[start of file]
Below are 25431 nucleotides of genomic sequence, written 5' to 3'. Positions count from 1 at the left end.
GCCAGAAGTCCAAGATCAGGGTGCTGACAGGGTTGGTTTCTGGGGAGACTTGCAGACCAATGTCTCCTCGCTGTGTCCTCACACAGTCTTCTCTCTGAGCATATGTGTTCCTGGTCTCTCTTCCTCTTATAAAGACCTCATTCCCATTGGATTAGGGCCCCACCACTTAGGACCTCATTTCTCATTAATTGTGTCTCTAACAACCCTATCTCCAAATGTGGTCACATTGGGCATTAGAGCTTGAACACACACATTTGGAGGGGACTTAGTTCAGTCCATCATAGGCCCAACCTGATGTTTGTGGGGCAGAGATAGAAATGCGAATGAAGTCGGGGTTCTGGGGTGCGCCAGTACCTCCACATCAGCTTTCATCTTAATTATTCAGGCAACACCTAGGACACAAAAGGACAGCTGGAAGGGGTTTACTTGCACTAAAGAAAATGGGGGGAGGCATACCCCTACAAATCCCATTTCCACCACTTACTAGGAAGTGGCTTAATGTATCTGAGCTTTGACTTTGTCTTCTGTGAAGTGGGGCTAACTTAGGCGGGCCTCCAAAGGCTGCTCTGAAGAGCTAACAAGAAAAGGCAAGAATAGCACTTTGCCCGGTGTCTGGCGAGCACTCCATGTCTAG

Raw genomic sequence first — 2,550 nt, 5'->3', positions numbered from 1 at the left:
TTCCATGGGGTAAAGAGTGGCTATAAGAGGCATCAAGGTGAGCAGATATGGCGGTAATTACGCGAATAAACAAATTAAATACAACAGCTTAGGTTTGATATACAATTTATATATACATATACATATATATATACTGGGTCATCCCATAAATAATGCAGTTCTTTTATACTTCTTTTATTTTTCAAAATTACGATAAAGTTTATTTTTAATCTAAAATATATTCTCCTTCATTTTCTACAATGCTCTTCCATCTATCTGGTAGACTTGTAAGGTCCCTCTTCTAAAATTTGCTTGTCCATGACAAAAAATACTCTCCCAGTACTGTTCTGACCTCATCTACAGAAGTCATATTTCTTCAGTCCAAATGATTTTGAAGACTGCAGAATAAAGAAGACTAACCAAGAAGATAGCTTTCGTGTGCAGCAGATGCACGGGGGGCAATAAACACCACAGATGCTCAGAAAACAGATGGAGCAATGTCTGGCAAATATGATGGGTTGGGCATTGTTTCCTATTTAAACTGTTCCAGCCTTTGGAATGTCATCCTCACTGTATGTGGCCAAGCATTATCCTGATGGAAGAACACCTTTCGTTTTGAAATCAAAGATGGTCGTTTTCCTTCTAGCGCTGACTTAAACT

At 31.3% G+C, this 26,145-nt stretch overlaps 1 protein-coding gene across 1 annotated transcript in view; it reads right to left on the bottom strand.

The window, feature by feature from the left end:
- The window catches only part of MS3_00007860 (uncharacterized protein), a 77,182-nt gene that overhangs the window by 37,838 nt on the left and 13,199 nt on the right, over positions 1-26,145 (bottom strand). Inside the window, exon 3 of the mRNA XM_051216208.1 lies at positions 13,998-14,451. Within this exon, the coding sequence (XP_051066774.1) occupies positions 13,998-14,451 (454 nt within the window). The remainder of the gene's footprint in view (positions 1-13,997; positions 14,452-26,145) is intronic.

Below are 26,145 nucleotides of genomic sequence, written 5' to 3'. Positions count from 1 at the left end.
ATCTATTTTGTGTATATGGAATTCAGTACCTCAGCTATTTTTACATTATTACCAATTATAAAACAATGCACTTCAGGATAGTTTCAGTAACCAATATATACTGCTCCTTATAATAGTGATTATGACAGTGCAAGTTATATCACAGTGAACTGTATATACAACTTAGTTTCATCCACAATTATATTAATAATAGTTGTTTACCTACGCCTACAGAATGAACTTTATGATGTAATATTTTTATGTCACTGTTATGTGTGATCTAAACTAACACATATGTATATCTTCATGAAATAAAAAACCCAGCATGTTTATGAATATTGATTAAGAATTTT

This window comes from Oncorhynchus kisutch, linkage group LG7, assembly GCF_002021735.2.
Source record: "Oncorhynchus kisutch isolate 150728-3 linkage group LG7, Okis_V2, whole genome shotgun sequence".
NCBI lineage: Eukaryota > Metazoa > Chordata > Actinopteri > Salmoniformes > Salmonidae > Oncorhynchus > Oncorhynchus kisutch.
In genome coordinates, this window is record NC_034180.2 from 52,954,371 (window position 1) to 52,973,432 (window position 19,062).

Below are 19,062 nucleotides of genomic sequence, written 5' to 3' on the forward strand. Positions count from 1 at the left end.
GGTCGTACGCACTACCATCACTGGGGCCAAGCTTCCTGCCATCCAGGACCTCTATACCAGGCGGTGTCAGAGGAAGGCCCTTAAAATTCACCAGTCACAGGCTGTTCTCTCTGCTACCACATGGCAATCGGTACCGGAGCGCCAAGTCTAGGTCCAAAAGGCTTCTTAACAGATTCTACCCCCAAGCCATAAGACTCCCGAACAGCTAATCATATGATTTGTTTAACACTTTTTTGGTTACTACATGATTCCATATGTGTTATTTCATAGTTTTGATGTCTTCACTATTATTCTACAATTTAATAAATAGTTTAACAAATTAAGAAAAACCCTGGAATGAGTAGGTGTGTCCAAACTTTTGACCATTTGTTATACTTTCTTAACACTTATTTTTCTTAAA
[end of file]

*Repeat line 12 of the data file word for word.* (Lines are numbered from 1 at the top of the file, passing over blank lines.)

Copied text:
NCBI lineage: Eukaryota > Metazoa > Chordata > Actinopteri > Salmoniformes > Salmonidae > Oncorhynchus > Oncorhynchus kisutch.